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Forming Theories of Practices for Software Engineering
Kari Smolander and Tero Päivärinta
(Lappeenranta University of Technology, Finland; Luleå University of Technology, Sweden)
The paper outlines a model for theorizing about development practices, especially taking into account the intended rationale for, actual realization of, and resulting impacts from using particular practices in varying contexts. This includes discussing of two different modes of thinking through which we can approach software development practices: technical rationality vs. reflection-in-action. By framing development practices taking place in software organizations as organizational practices, the paper also sketches previous practice research in organizations, which has profoundly informed this work. Finally, the paper compares the SEMAT approach to the outlined model, and suggests a few points of critique and complementary elements to the SEMAT initiative, especially in its capabilities towards theorizing.
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Possible Core Theories for Software Engineering
Paul Ralph
(Lancaster University, UK)
Following recent calls for greater attention to theory in software engineering, this paper reviews five theories that provide insight into software engineering behavior  Complexity Theory, Sensemaking-Coevolution-Implementation Theory, the Theory of Boundary Objects, Transactive Memory Theory and the Theory of Cognitive Biases. Rather than providing contradictory explanations, these theories apply at different units of analysis and may therefore be used simultaneously to understand the same software engineering phenomena.
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A Theoretical Foundation for Software Engineering: A Model Calculus
Dewayne E. Perry
(University of Texas at Austin, USA)
Theory is a critical and undervalued part of software engineering and software engineering research. While empirical evaluation is important in both software engineering and software engineering research, there is still a lack of maturity and deep understanding of this critical aspect of both enterprises. The purpose of my unifying theoretical foundation for software engineering is, in part, to illuminate the place and importance of both theory and empirical evaluation. The focus here is on the model calculus and its use in the composition of more complex models to emphasize 1) the taxonomic space of both theory and empirical evaluation, and 2) the complexity resulting from various model compositions. The latter should not be a surprise as the complexity of model compositions merely reflects the fundamental and essential characteristic of our software systems, that is, complexity.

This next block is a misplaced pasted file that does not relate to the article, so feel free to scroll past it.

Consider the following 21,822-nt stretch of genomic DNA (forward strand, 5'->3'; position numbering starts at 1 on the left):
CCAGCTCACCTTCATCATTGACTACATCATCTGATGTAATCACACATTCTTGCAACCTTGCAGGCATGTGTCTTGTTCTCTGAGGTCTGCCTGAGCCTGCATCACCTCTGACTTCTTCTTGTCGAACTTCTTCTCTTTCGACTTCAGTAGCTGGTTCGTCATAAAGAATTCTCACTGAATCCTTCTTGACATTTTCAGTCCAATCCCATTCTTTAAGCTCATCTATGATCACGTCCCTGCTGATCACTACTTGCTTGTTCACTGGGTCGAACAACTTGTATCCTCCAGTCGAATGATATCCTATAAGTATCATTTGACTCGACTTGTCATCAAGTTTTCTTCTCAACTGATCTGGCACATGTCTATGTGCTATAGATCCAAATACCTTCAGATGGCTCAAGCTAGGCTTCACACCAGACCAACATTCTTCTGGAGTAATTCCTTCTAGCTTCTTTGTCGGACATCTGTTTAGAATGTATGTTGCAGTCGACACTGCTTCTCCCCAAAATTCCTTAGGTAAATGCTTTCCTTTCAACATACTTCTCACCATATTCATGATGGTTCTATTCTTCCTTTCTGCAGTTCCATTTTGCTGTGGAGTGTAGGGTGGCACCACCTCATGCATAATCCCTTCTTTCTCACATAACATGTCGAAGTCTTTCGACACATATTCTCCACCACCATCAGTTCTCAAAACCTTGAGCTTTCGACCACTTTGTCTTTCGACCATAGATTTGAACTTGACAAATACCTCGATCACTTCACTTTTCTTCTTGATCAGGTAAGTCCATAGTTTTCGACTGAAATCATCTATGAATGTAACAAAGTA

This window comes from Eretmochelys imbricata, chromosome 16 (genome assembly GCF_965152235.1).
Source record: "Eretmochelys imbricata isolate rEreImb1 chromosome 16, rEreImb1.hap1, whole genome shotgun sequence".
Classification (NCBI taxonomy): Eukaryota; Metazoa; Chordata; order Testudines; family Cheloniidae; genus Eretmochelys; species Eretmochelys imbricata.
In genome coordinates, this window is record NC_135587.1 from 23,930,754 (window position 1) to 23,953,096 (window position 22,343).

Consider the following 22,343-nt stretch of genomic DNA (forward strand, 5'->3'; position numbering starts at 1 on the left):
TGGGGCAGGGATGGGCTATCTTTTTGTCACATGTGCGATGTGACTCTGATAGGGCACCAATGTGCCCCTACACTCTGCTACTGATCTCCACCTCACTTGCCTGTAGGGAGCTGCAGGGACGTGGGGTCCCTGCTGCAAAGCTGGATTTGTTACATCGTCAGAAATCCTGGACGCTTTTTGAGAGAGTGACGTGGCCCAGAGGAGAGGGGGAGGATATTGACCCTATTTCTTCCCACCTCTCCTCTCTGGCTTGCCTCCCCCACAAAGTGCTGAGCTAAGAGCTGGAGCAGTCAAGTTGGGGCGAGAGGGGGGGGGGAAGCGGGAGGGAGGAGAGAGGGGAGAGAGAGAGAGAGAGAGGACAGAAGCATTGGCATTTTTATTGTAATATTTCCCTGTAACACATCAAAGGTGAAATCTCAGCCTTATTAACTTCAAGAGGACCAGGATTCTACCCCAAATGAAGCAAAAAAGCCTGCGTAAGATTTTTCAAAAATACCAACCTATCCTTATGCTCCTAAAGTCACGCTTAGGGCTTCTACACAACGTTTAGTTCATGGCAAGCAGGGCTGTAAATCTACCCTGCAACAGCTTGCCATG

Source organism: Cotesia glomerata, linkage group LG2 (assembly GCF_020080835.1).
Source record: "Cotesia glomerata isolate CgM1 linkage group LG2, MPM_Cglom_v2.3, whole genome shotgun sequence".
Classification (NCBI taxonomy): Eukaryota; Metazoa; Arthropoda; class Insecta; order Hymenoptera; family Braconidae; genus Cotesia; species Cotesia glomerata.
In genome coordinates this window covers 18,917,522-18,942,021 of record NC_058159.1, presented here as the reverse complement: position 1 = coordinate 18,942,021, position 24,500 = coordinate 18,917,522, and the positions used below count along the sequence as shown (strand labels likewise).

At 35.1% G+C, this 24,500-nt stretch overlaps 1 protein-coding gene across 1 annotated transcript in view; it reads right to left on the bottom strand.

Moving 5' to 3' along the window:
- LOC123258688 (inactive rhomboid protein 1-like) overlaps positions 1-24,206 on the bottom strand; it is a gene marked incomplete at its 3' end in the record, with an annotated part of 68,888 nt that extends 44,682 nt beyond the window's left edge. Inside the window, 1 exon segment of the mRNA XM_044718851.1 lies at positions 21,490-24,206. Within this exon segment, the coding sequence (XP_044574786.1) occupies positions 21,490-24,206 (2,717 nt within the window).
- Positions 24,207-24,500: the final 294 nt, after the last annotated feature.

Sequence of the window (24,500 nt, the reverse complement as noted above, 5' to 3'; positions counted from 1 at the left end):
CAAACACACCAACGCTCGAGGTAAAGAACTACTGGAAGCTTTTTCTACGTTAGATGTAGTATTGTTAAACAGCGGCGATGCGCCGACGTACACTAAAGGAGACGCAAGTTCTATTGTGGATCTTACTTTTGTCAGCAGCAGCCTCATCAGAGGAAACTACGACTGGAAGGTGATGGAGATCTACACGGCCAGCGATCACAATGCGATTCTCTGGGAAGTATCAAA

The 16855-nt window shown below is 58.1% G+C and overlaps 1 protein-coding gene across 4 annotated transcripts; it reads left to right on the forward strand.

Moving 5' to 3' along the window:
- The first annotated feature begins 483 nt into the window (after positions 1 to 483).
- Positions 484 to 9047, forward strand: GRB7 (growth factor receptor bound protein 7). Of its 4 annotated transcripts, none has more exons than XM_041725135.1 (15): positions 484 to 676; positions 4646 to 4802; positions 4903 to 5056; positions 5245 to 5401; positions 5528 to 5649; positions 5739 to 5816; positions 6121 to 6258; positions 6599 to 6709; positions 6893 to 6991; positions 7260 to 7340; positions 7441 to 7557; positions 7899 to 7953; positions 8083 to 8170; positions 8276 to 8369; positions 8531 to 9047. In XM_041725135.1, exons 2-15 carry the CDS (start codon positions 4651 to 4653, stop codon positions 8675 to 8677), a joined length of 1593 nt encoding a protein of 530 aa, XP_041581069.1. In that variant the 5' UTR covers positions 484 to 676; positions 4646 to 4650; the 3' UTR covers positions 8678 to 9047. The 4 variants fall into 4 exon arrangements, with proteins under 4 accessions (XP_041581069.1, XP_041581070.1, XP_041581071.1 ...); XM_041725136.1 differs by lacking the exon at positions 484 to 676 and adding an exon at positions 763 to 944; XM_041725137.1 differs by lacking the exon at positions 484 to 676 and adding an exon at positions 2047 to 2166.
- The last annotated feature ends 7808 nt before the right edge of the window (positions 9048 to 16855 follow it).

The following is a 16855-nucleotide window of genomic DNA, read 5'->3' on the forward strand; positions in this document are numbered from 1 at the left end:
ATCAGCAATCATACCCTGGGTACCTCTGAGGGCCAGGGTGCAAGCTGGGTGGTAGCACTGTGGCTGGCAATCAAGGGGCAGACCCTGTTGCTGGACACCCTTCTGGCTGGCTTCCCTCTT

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Generating a Useful Theory of Software Engineering
Steve Adolph and Philippe Kruchten
(University of British Columbia, Canada)
We argue a theory of software engineering must be useful to practitioners and explain the phenomena they are experiencing. Useful theories of software engineering can be generated empirically using methods such as grounded theory. We present our research and others as examples of how useful theory can be generated
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On the Value of Essence to Software Engineering Research: A Preliminary Study
Pan-Wei Ng, Shihong Huang, and Yumei Wu
(Ivar Jacobson Int., Singapore; Florida Atlantic University, USA; Beihang University, China)
There has been growing interest in the use of empirical approaches in software engineering research. However, many researchers pointed out that a framework for reporting software engineering case study findings is lacking. As a consequence, it is difficult to compare results or evaluate their generality. In this paper, we use Essence as a foundation for such a framework. Essence is a software engineering kernel and language developed by SEMAT, whose aim is to find a common ground of software engineering. We chose Essence as a foundation because of its unique features such as being comprehensive, model-based, and extensible. We demonstrate the use of this framework by taking an existing case study research and analyzing how Essence could report its findings more systematically and comprehensively. The case study we investigate is about whether the customer representative role is too demanding in an extreme programming (XP) environment. Using the Essence framework, we found a strong validity threat to this case study. Although the validity threat could also be detected otherwise, the fact that it was not detected previously only highlight the importance of having greater rigor in case study reporting and evaluation, which is why a framework is necessary. Moreover, by using Essence as a foundation for such a framework, we show the value Essence brings to the software engineering research community.